Brett White

Do you want to go through that just on a sidebar conversation? I can walk you through the whole model?

Erik Suppiger – JMP Securities

That’s fine, okay. The AMEA looked like it had a pretty strong recovery here. Is that where you got a lot of the new additions or was there a change in channel, or what was going on in AMEA in particular?

Brett White

Well we are and have been quite strong in AMEA K-12 for quite a while especially in the UK and Ireland. We’ve built actually a very strong franchise there over the last I would say six to eight quarters, and so that just continues to build. And once you’re the chosen one the other schools jump onboard.

Erik Suppiger – JMP Securities

So you’re getting a stronger franchise there. Was this benefiting significantly from the changes you made last year or that you’ve made in the last nine months?

Bami Bastani

I’ll answer that. I think part of it is the focus that the company had in that region over the last nine months or so. So in Q1 we made an announcement that before we had one, like a Philadelphia school district and now we have the whole country of Northern Ireland. So then the second part of it is, I would call it the last three or four months a focus on execution. So you cross the finish line. To me, a pipeline is like saying that “I’m moving the ball up and down the field very nicely.” Now, delivering the quarter is to say “I’ve got my red zone offense in place and my special teams are doing what they’re supposed to do.”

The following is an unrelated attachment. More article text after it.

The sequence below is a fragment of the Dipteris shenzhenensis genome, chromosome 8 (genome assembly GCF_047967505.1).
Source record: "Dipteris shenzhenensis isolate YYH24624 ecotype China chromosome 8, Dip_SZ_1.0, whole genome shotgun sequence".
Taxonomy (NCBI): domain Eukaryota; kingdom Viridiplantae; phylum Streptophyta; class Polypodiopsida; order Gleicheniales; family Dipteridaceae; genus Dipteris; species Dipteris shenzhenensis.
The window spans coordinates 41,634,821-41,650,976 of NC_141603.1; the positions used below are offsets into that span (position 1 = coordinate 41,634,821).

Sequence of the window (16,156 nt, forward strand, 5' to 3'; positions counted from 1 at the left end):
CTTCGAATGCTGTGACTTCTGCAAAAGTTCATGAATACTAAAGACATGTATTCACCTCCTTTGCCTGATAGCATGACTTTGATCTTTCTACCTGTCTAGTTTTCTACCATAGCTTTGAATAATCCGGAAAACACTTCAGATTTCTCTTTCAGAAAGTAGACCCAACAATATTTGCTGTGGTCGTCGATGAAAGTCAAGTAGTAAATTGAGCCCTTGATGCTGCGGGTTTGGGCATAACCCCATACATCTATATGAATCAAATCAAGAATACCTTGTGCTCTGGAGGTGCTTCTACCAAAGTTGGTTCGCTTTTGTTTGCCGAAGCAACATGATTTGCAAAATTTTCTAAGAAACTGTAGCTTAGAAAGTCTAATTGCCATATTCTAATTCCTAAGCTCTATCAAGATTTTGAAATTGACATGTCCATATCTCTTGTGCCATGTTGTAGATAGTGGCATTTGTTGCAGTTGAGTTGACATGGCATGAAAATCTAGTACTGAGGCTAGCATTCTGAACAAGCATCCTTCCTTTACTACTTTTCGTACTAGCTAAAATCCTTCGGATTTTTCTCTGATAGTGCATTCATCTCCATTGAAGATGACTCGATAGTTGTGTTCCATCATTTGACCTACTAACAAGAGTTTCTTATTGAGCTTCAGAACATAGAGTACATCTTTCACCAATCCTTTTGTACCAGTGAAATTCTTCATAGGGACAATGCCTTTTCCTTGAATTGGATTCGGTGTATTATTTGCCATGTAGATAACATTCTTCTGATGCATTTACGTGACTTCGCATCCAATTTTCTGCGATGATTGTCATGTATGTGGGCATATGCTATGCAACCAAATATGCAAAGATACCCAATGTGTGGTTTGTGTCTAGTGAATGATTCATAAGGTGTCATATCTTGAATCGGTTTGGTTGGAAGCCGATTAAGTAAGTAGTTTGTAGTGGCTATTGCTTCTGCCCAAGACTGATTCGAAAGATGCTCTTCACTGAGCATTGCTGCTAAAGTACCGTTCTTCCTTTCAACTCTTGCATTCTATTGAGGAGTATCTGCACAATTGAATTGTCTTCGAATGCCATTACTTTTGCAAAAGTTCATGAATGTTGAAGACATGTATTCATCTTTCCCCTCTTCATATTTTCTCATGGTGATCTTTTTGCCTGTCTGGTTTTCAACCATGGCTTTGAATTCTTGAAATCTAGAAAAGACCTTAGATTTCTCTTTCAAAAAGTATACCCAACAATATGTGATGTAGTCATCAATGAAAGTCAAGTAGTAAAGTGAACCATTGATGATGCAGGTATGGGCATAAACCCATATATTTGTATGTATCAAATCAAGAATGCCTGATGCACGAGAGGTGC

So an important part of translating that nice funnel is your special team and the focus, and that’s where we see the fruits of our [labor]. I would say the Sales Team is very strong in the UK, the BU, which is adding more focus to it and execution to cross the finish line.

Erik Suppiger – JMP Securities

Okay. And you had talked about replacing options. How is that going to be reflected from an expense perspective?

Brett White

So it’s an exchange, so any employee choosing to do so would exchange their options. Their existing options would be cancelled and then they would have new options issued. And then the stock comp, and we don’t know the number yet because we don’t know how many are coming back in the price, it would be reflected in stock comp beginning the effective date of the change which would be August 23. So it’ll show up in stock comp starting August 23.

Erik Suppiger – JMP Securities

Alright. Now that’ll be starting in the September quarter we’ll see that.

Bami Bastani

Yep, and you know there’s nothing like a motivated workforce and I think this important step, you see the excitement already in the place. So it’s a retention and energizing the place, indeed.

Erik Suppiger – JMP Securities

Okay. And then lastly on the competitive front, have you seen any further competitors coming out with controller lists and lower cost architecture? Is that playing out in the market at all?

Bami Bastani